Mariners closer Edwin Diaz has been much worse so far in 2017 than 2016 across the board. Advanced stats suggest hitters have adjusted to the fireballer. What should be done with Diaz now?
Mariners closer Edwin Diaz blew three saves last season. He became the team’s closer after Steve Cishek struggled with consistency and health. The switch to Diaz was advantageous. He saved 18 games, struck out 88 batters in 51.2 innings, and seemed to be the closer of the future for the Mariners.
But people forget that Diaz is only 23 years old and a former starter in double-A before he was thrust into high-leverage relief situations for Mariners manager Scott Servais in 2016. It’s very difficult to fool major league hitters for long, and in 2017, the league has appeared to adjust to him, and Diaz’s pitches haven’t been nearly as effective as last season.
First, some statistical breakdowns:
Diaz last year had a 2.79 ERA and a 2.04 FIP. He allowed five home runs in his 49 games, and his fastball, while averaging over 97 MPH, was actually 1.5 runs below average in value, but his slider was nasty–providing 9.9 runs over the average in value, per Fangraphs. He also kept the ball on the ground. His ground ball percentage (GB%) was 46.8%. Only 30.6% of his opponents hit his pitches in the air, and only 14.7% of those fly balls left the yard.
Diaz saved games for the Mariners last season by striking out so many batters that his FIP was three-quarters of a run below his official ERA and by keeping his batted balls in the park and on the ground for the most part.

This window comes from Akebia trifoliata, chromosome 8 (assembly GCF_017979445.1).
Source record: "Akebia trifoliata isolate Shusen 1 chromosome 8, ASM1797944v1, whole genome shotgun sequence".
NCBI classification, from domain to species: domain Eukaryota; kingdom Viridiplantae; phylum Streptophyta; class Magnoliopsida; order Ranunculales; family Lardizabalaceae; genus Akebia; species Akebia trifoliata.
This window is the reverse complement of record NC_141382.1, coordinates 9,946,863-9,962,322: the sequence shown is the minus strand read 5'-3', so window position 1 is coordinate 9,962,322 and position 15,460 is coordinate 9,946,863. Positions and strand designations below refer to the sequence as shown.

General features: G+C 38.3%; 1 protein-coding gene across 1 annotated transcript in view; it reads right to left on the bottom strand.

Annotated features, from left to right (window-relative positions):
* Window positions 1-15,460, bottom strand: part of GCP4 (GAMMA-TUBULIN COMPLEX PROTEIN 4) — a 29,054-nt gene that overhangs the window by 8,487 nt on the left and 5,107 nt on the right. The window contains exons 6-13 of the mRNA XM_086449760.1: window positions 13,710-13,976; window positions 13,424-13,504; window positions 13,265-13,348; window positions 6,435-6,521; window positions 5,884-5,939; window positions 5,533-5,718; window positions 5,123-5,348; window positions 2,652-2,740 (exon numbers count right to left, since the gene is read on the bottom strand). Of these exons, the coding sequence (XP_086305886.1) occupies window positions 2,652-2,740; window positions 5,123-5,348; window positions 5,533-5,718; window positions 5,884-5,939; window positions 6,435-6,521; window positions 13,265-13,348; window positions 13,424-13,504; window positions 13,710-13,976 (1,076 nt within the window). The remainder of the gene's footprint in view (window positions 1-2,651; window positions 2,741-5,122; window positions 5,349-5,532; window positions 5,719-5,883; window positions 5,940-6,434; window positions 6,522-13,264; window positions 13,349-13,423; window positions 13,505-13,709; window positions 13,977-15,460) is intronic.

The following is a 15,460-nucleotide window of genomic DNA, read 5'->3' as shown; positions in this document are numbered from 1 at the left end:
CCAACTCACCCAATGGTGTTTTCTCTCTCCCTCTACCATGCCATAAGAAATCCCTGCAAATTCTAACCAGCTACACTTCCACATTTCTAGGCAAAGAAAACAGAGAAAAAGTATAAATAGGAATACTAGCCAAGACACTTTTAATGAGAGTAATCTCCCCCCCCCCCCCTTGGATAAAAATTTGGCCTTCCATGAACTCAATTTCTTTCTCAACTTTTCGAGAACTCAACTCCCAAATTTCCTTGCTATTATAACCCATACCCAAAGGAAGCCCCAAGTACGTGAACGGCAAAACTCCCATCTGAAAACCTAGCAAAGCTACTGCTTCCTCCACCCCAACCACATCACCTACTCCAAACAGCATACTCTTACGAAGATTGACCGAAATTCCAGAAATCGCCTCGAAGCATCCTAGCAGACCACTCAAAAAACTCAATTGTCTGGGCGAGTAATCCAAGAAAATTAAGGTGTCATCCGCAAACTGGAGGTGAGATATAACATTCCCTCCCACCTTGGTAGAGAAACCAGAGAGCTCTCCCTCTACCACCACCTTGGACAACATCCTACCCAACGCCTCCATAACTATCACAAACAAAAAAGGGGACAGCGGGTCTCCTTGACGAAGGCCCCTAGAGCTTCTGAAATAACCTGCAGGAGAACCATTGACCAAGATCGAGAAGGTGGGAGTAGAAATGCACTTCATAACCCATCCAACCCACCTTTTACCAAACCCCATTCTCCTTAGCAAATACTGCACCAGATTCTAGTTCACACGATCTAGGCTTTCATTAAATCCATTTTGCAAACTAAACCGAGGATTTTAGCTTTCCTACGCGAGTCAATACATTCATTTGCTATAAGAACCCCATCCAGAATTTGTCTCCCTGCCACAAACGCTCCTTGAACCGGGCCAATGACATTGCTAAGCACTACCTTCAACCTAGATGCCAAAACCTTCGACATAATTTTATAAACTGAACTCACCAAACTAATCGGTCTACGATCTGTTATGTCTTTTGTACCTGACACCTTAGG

This year, it’s been an about-face:
3.44 ERA; 4.65 FIP; 8 HRs, -0.8 Fastball value; 2.5 Slider value; 40.9 GB%; 47.7% FB%; 19.0% HR/FB ratio.
Diaz has managed to halve his line drive percentage from last year in 2017, but hitters are lifting the ball in the air more and those fly balls are flying away at a greater rate. Diaz’ walk rate has risen this year, as well, so those home runs have hurt the Mariners more.
Hitters could simply be sitting on Diaz’s hard-but-straight fastball and spitting on that nasty slider, which itself hasn’t been the pitch it was last year.
What Should the Mariners do with Diaz?
There are a few schools of thought about what to do with Diaz this year and in the future.
When Diaz is ‘on,’ he’s almost unhittable:
Last night he blanked the White Sox in the ninth to help the Mariners to a 4-2 win and looked like his 2016 self. He seemed more willing to go to his money-pitch, the slider, to get the save.
Perhaps he’ll settle down for the rest of the season and head into 2018 the unquestioned closer for the Mariners.
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Maybe Diaz was rushed, a la Mike Zunino, to the big leagues to fill an immediate need. He was electric last season but this season the league knows him and knows how to hit him. Maybe he’ll benefit from dominating AAA hitters in Tacoma for the rest of 2017 instead of wavering on the mound for the Mariners.
Perhaps Dipoto, Servais, and Director of Player Development Andy McKay will take a radical approach and convert Diaz back into the promising young starter he was envisioned as before his rapid call-up last season. As it stands, Diaz essentially has two pitches, not enough to be a Major League starter. But at only 23 years old, Diaz could learn one or two more pitches and become effective and possibly dominant. That will be years down the road, and he’ll have to figure out how to put more movement on his fastball, but it’s possible for a player at his stage of development.
The Mariners are in dangerous territory. They have a will-they, won’t-they vibe about them to start the second half. They’re a couple players from seriously contending for a playoff spot in 2017, and they could still use young players in their farm system for 2018 and beyond. The last thing I want to see is the Mariners squandering Diaz’s talent the way did Brandon Morrow, another hot-shot young starter-turned reliever.